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Opinion: Why we march: Protesters share what motivates them

The killing of George Floyd sparked a movement to march against police brutality and racial injustice throughout the country and the world. 

The group Detroit Will Breathe started marching a few days after Floyd's death on May 25, and has been on the streets for 120 days. 

Why are they marching? 

Freelance photographer Nic Antaya sought to answer that question through photographs and their own words. This series of portraits highlights some of the individuals who make up Detroit Will Breathe.

TRISTAN TAYLOR, 37, Detroit

I march because (of) the senseless violence that is perpetrated against Black and brown bodies by the state. The harm and injustice dispensed in this country must end, and I will march until it does.

Tristan Taylor, 37, Detroit
Tristan Taylor, 37, Detroit
Nic Antaya, Special to The Detroit News
Tristan Taylor, 37, Detroit, Statement
Tristan Taylor, 37, Detroit, Statement
Nic Antaya, Special to The Detroit News

SAMMIE LEWIS, 23, Detroit

I march because I want opportunities for myself, but (also) for the future generations most of all. I march because I owe it to these kids and babies. I march because I believe in change and the power of people. I believe that we have a chance to really make a difference, and we are.

Sammie Lewis, 23, Detroit
Sammie Lewis, 23, Detroit
Nic Antaya, Special to The Detroit News
Sammie Lewis Statement
Sammie Lewis Statement
Nic Antaya, Special to The Detroit News

BRIAN SILVERSTEIN, 34, Detroit

I fight for Black liberation because it is the fight to liberate all peoples. When we march to defund and abolish the police, we mean an end to profit-driven community safety and slave labor. We mean a redistribution of our resources away from punitive and oppressive policing and into housing, water, health care, and education. By eliminating poverty, we will eliminate the conditions that give rise to desperate acts of survival.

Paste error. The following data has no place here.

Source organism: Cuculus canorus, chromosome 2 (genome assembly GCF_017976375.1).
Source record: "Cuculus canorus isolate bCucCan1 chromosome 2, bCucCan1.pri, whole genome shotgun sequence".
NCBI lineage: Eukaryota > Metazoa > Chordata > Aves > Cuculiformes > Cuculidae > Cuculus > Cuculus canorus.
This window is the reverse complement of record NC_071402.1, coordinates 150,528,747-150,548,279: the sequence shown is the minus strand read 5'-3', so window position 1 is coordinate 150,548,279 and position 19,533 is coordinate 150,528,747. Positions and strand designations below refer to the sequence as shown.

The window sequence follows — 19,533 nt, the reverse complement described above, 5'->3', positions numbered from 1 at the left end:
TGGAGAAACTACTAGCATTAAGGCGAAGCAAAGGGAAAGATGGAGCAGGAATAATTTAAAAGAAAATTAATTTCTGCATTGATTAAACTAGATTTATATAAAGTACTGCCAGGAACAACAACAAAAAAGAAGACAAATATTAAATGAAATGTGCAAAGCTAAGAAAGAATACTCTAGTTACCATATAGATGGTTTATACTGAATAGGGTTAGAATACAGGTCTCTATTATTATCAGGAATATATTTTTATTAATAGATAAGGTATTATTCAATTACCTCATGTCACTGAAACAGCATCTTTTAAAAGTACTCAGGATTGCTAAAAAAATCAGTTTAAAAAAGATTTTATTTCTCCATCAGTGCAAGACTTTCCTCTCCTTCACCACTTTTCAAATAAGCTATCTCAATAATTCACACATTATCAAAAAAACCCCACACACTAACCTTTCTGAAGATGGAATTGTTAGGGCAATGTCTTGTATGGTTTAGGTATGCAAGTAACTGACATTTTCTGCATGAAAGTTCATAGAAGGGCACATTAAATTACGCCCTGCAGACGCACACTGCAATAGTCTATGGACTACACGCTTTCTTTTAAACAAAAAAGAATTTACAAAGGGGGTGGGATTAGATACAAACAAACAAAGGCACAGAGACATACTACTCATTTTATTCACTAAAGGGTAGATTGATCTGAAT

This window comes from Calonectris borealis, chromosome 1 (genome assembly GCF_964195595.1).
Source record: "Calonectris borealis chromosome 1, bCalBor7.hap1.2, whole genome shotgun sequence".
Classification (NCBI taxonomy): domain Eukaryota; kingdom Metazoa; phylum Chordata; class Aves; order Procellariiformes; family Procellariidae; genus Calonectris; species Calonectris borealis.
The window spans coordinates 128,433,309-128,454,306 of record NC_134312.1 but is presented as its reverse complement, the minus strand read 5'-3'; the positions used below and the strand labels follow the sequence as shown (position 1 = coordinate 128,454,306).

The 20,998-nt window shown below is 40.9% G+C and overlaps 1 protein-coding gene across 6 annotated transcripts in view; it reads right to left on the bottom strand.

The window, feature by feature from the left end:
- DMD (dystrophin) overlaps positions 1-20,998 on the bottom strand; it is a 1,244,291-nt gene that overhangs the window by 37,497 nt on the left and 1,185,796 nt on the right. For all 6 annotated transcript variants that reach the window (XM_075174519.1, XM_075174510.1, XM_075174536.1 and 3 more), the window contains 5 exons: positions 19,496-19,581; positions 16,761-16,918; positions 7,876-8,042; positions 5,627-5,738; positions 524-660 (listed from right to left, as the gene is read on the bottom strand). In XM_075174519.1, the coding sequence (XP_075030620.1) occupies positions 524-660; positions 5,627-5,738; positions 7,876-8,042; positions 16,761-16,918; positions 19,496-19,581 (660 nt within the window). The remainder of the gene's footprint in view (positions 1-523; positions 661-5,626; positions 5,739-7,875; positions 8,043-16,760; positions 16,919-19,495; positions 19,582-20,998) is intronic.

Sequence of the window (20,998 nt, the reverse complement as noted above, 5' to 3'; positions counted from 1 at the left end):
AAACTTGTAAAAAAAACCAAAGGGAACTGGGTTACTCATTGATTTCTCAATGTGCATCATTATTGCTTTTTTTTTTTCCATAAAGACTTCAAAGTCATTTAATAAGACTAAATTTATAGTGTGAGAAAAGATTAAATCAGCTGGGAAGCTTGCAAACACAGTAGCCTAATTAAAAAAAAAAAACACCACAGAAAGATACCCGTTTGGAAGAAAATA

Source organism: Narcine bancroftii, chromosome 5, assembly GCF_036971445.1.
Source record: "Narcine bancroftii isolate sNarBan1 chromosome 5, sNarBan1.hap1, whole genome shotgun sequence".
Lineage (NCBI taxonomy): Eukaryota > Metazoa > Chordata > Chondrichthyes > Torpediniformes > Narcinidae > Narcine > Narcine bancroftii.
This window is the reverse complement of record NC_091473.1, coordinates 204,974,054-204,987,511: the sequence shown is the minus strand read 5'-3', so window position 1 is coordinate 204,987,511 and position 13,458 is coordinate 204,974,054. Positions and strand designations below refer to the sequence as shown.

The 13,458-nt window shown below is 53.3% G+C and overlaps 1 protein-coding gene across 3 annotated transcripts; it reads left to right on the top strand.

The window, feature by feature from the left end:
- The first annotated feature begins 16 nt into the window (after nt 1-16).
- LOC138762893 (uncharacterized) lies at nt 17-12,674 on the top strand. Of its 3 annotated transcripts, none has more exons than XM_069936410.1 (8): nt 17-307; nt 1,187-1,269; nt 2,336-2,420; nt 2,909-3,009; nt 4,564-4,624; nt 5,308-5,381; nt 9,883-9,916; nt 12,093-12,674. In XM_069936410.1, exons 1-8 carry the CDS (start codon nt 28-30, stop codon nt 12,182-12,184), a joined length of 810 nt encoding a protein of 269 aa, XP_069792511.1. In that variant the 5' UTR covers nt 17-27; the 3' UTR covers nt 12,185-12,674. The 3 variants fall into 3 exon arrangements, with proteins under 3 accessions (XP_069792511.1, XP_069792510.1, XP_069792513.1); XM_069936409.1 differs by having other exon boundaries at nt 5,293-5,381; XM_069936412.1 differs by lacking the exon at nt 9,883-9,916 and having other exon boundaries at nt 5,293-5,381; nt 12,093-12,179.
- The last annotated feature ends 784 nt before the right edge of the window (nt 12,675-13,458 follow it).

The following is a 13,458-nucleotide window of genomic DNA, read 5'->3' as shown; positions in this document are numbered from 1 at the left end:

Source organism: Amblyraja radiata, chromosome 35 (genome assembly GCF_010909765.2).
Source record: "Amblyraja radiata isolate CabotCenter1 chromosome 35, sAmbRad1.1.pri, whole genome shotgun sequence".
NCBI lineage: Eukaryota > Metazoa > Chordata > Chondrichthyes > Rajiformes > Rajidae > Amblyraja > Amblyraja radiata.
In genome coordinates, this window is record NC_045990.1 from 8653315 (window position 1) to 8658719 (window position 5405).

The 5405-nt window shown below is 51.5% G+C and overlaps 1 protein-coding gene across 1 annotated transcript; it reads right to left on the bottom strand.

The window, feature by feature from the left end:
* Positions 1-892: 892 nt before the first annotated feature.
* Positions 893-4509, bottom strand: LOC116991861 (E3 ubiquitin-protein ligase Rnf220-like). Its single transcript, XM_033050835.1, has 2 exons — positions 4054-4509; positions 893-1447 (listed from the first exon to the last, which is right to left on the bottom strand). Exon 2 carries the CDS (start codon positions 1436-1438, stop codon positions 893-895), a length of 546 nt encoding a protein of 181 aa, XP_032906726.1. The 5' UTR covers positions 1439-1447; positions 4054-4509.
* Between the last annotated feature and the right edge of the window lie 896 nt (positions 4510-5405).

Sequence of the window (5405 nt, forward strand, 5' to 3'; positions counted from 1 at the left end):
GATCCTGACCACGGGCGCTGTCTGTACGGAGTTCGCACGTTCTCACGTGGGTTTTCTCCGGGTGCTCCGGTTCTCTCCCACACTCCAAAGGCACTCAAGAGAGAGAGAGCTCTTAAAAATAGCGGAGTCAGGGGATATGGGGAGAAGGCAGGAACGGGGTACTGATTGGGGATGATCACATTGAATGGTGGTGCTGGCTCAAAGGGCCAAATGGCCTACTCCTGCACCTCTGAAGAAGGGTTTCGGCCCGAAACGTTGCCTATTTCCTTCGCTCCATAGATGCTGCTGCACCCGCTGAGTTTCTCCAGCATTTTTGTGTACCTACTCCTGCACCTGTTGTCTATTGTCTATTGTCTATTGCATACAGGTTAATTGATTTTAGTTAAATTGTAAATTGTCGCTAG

Brian Silverstein, 34, Detroit
Brian Silverstein, 34, Detroit
Nic Antaya, Special to The Detroit News
Brian Silverstein, 34, Detroit, Statement
Brian Silverstein, 34, Detroit, Statement
Nic Antaya, Special to The Detroit News

FERNANDO WILLIS JR., 26, Detroit

I march for those minorities who do not. Maybe they do not understand its purpose, have obligations that make it impossible to, or have made up their minds not to. We the people here today will not stop fighting against oppressors like Mike Duggan and James Craig until Detroit is free, just, safe, and prosperous for all.

Fernando Willis Jr., 26, Detroit
Fernando Willis Jr., 26, Detroit
Nic Antaya, Special to The Detroit News
Fernando Willis Jr., 26, Detroit, Statement
Fernando Willis Jr., 26, Detroit, Statement
Nic Antaya, Special to The Detroit News

CLAIRE BOWMAN, 31, Detroit

I march because Black, brown and indigenous people in the U.S. and internationally have always been at the vanguard of revolutionary change, and white allyship is not enough in a moment that calls for militant co-liberalism.

Claire Bowman, 31, Detroit
Claire Bowman, 31, Detroit
Nic Antaya, Special to The Detroit News
Claire Bowman, 31, Detroit, Statement
Claire Bowman, 31, Detroit, Statement
Nic Antaya, Special to The Detroit News

ALLEN DENNARD, 26, Detroit

Why do I march, you ask? There are many reasons why I choose to go out and put my life on the line on the streets of Detroit, but the biggest reason for me being out there is to show the city, state, nation and the world that there is a bullseye on our head that will never come off, so marching shows the resilience, determination, passion, and resistance towards the injustices that black lives in this country face every day.

Allen Dennard, 26, Detroit
Allen Dennard, 26, Detroit
Nic Antaya, Special to The Detroit News
Allen Dennard Statement
Allen Dennard Statement
Nic Antaya, Special to The Detroit News

JORDAN WEBER, 26, Warren

I march for justice for our Black family who have died at the hands of police. I march to end the systems in place that oppress Black and brown people around the world. Black lives matter. Free Palestine. End the war in Yemen.

Jordan Weber, 26, Warren
Jordan Weber, 26, Warren
Nic Antaya, Special to The Detroit News
Jordan Weber, 26, Warren, Statement
Jordan Weber, 26, Warren, Statement
Nic Antaya, Special to The Detroit News

ETHAN LUCAS, 30, Ann Arbor